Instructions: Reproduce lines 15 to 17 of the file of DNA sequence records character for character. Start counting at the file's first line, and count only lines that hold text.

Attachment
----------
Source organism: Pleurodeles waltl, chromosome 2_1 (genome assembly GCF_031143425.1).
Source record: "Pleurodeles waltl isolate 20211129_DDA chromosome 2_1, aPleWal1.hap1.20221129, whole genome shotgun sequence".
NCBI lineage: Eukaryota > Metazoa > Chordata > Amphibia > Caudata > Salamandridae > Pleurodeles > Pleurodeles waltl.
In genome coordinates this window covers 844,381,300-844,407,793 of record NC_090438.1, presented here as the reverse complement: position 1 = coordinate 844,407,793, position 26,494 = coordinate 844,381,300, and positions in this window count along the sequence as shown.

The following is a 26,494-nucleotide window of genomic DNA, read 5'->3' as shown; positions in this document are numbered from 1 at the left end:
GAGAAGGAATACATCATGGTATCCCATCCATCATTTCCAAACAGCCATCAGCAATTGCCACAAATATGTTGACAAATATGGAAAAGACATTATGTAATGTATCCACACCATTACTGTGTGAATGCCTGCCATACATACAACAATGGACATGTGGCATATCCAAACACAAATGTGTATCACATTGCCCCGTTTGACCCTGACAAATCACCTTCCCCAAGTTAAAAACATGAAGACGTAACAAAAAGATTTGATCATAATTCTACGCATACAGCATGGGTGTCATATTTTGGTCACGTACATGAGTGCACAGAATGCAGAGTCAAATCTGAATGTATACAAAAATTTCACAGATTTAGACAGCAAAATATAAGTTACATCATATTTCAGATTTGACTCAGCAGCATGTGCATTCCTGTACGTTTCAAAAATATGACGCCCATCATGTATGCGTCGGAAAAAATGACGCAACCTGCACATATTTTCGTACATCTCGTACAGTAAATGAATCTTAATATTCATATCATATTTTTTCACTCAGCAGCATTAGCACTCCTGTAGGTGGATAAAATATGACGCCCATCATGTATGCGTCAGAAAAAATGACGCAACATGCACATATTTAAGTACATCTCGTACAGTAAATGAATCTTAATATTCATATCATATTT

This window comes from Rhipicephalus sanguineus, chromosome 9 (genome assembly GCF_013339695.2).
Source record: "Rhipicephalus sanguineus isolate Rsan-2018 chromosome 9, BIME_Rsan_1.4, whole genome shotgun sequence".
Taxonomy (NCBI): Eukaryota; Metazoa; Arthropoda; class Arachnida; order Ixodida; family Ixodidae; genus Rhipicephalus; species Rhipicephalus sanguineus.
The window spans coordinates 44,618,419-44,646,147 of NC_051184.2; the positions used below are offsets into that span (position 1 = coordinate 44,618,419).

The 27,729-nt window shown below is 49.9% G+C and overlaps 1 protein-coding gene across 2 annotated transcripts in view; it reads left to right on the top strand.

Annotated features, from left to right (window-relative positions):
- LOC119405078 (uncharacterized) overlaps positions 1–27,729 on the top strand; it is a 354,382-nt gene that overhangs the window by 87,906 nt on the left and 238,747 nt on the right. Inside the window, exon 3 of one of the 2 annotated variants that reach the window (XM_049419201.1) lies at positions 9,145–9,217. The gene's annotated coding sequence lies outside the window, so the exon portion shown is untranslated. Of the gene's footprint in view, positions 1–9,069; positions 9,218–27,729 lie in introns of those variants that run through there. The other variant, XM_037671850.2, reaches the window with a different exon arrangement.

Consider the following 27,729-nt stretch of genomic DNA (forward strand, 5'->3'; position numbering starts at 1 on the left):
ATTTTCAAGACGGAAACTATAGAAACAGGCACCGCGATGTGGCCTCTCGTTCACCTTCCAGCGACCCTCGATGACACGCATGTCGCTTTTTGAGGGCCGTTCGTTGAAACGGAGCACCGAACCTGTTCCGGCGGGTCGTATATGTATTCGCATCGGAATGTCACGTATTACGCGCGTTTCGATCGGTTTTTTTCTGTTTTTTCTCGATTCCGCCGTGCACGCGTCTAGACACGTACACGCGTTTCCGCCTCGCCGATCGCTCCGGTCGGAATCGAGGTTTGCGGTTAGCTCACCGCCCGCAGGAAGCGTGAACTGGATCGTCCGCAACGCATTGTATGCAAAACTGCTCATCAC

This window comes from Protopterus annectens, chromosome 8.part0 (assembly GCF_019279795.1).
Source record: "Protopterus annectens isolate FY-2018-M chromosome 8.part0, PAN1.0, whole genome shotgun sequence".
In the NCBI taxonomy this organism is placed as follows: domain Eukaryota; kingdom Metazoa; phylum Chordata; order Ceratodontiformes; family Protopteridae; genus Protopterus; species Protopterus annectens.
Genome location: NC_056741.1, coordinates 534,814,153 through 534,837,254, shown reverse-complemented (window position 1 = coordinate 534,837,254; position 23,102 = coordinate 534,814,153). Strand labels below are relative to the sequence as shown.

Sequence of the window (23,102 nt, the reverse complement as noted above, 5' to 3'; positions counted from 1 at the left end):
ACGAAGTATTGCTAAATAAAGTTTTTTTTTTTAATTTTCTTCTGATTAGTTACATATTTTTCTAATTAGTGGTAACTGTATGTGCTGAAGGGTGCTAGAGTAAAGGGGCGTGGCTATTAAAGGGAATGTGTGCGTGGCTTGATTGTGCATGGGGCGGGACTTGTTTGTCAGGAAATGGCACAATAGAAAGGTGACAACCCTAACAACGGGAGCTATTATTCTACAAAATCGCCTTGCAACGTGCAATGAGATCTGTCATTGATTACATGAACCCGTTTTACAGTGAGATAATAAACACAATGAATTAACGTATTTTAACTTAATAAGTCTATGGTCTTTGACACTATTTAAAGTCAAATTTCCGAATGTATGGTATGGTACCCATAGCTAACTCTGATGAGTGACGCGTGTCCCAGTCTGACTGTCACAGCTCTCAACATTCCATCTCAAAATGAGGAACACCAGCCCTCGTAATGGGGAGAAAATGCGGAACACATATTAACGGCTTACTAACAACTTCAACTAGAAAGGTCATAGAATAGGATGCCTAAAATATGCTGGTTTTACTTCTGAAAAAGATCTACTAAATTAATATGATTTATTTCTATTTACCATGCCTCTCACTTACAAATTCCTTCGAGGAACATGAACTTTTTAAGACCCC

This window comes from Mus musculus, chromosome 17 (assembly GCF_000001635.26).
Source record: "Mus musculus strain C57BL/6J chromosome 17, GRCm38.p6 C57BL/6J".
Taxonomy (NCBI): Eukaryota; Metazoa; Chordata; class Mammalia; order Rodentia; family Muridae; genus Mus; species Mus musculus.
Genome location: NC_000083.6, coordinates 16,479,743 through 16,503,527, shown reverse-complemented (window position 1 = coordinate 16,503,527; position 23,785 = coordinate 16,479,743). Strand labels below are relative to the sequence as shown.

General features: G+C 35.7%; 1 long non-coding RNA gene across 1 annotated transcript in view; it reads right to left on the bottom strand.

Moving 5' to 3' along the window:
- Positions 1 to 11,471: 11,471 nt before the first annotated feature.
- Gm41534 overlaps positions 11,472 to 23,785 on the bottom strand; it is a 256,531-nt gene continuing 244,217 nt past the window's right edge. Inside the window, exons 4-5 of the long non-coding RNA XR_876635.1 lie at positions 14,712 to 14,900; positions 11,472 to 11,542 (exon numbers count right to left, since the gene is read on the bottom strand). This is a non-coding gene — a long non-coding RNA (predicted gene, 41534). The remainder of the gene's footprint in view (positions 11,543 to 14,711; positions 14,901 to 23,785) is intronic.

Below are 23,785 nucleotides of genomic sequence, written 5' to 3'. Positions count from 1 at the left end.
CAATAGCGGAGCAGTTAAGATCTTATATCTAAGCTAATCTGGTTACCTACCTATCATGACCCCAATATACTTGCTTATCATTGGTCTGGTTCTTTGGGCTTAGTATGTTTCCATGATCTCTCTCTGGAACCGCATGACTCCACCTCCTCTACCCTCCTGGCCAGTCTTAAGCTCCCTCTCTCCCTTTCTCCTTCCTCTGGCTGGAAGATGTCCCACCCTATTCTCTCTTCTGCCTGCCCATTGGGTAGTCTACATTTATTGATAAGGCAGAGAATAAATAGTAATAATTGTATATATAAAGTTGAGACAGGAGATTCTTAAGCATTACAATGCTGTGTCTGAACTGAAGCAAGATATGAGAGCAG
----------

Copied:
ATTTTCAAGACGGAAACTATAGAAACAGGCACCGCGATGTGGCCTCTCGTTCACCTTCCAGCGACCCTCGATGACACGCATGTCGCTTTTTGAGGGCCGTTCGTTGAAACGGAGCACCGAACCTGTTCCGGCGGGTCGTATATGTATTCGCATCGGAATGTCACGTATTACGCGCGTTTCGATCGGTTTTTTTCTGTTTTTTCTCGATTCCGCCGTGCACGCGTCTAGACACGTACACGCGTTTCCGCCTCGCCGATCGCTCCGGTCGGAATCGAGGTTTGCGGTTAGCTCACCGCCCGCAGGAAGCGTGAACTGGATCGTCCGCAACGCATTGTATGCAAAACTGCTCATCAC

This window comes from Protopterus annectens, chromosome 8.part0 (assembly GCF_019279795.1).
Source record: "Protopterus annectens isolate FY-2018-M chromosome 8.part0, PAN1.0, whole genome shotgun sequence".